“Dennis, you remember I promised you that one day I will tell you my story?”
“Yes you did.”
“Well after my mother and father passed away, I was shoved from one relative to another relative. All of them avoided me as a plague. They did not want to have anything to do with me. I ended up in the village with my grandmother. I started smoking weed. The people I used to smoke weed with accepted me. That became my new family. I smoked weed all through my life in secondary school up to university when I met you and you influenced me to stop smoking weed. I never told you. But I admired how you walked alone back in the university days. How you were so focused. I told myself ‘here’s Dennis he doesn’t really have friends and he’s not smoking, so I have no excuse for smoking weed. But I am aware that, it was that association with the smokers, which gave me some social life and made me pull through life. So to cut the long story short, it was this ikpo that saved me throughout my days as a youngster till I met with you and you told me to embrace the greatest high*, Zoe.”
“So sorry buddy, I never knew you had such a rough upbringing, but nevertheless, it is not an excuse for you to ruin your life with cannabis, it could lead to some mental illness you know.”
Patto shook his head in disapproval “It’s like you still do not understand my friend.”
“I don’t understand what? That you lost your parents early in life and that you and your siblings struggled to make it in life? Well, I’ll say that you were even luckier than I was in so many ways.”
“How do you mean?”
“You had parents that stayed with you for some years in your formative stage in life; you even have a grandma and two siblings who love you, but me, who do I have?”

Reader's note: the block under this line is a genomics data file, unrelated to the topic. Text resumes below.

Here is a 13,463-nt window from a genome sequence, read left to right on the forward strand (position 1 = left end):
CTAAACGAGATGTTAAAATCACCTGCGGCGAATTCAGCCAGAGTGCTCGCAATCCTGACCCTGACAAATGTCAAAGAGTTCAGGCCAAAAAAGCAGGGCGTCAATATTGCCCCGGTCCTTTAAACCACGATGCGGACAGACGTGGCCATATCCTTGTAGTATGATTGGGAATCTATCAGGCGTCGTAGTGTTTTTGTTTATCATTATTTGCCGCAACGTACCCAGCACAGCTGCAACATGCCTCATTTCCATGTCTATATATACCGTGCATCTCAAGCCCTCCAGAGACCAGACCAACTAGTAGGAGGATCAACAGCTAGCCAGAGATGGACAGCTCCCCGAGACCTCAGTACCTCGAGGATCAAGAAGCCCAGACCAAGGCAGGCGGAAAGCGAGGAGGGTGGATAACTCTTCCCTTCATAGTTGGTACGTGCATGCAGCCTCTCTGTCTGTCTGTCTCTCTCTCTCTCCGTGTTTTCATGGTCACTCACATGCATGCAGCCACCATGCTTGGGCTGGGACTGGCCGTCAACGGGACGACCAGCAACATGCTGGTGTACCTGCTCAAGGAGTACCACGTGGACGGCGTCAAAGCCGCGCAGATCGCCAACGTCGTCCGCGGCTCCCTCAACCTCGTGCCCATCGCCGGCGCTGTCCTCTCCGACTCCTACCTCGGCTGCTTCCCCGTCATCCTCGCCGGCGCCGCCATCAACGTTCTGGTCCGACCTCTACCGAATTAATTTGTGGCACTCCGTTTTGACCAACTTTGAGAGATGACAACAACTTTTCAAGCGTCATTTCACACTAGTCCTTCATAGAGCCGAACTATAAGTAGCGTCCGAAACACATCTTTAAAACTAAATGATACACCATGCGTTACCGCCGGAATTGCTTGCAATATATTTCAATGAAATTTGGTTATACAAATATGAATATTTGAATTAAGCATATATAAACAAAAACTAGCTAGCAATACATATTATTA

“What exactly are you talking about?” Patto asked, frowning.
“You still don’t get it? Well, I am an orphan, I grew up in the orphanage and I don’t know who my parents are.”
Patto’s mouth fell open “You don’t say!”
“It’s true Patrick Osamudiame, alias Patto, the only thing I know about my past is that I was picked up from a refuse dump by a good Samaritan.”
“Good gracious! See my guy; you deserve to smoke ikpo more than anyone else on earth right now.”
“So when are you quitting?”
Patto paused for a while and took a good look at his little stack of cannabis sitting neatly on his kitchen table. He remembered how he used to sit in the derelict building with the bunch of hood boys, how he drew a whiff of smoke from the rolled substance every now and then and choked and coughed. No one seemed to mind him. Everybody was in their own world. Their lives depended on the rolled substance. They started their day with the rolled substance, took the substance during their break time and finished their day with the rolled substance. There was something that the rolled substance gave to them, it was companionship. The rolled substance put them in a world where they belonged. They had no family or friends who cared for them. But in this little community of sharing the rolled substance, they found comradeship, they found succor.
He remembered how difficult it was for him to quit smoking for all the duration of time that he was with Chief, he had another high* then, it was not the rolled substance, it was determination, a determination to redeem the long lost glory of his family and help his siblings become successful in life, a determination to take good care of his aged grandmother who had done so much for him and his siblings and a determination to eradicate poverty forever from his lineage.
Finally he said, “I am not an idol worshipper Dennis, but I am proud to call you my savior.”
“Hmmn, your words are pregnant with meanings Patto, as usual, but will you ever quit this substance?”
“Yes I will.”
He got up to pick his stack of cannabis, “right now my friend, this very moment” he said, throwing his little stack of cannabis into the waste bin.
Ikpo* – marijuana
Mba* – igbo word for no
Isee* – Amen or so be it
Sabibook* – a Nigerian slang for someone who is educated
High* – used in this regard to mean an influencer or an intoxicant
Cannabis* – also known as marijuana among other names, is a psychoactive drug from the Cannabis plant used for medical or recreational purposes. It can be used by smoking, vaporizing, within food, or as an extract. It has mental and physical effects, such as creating a “high” or “stoned” feeling, a general change in perception, heightened mood, and an increase in appetite.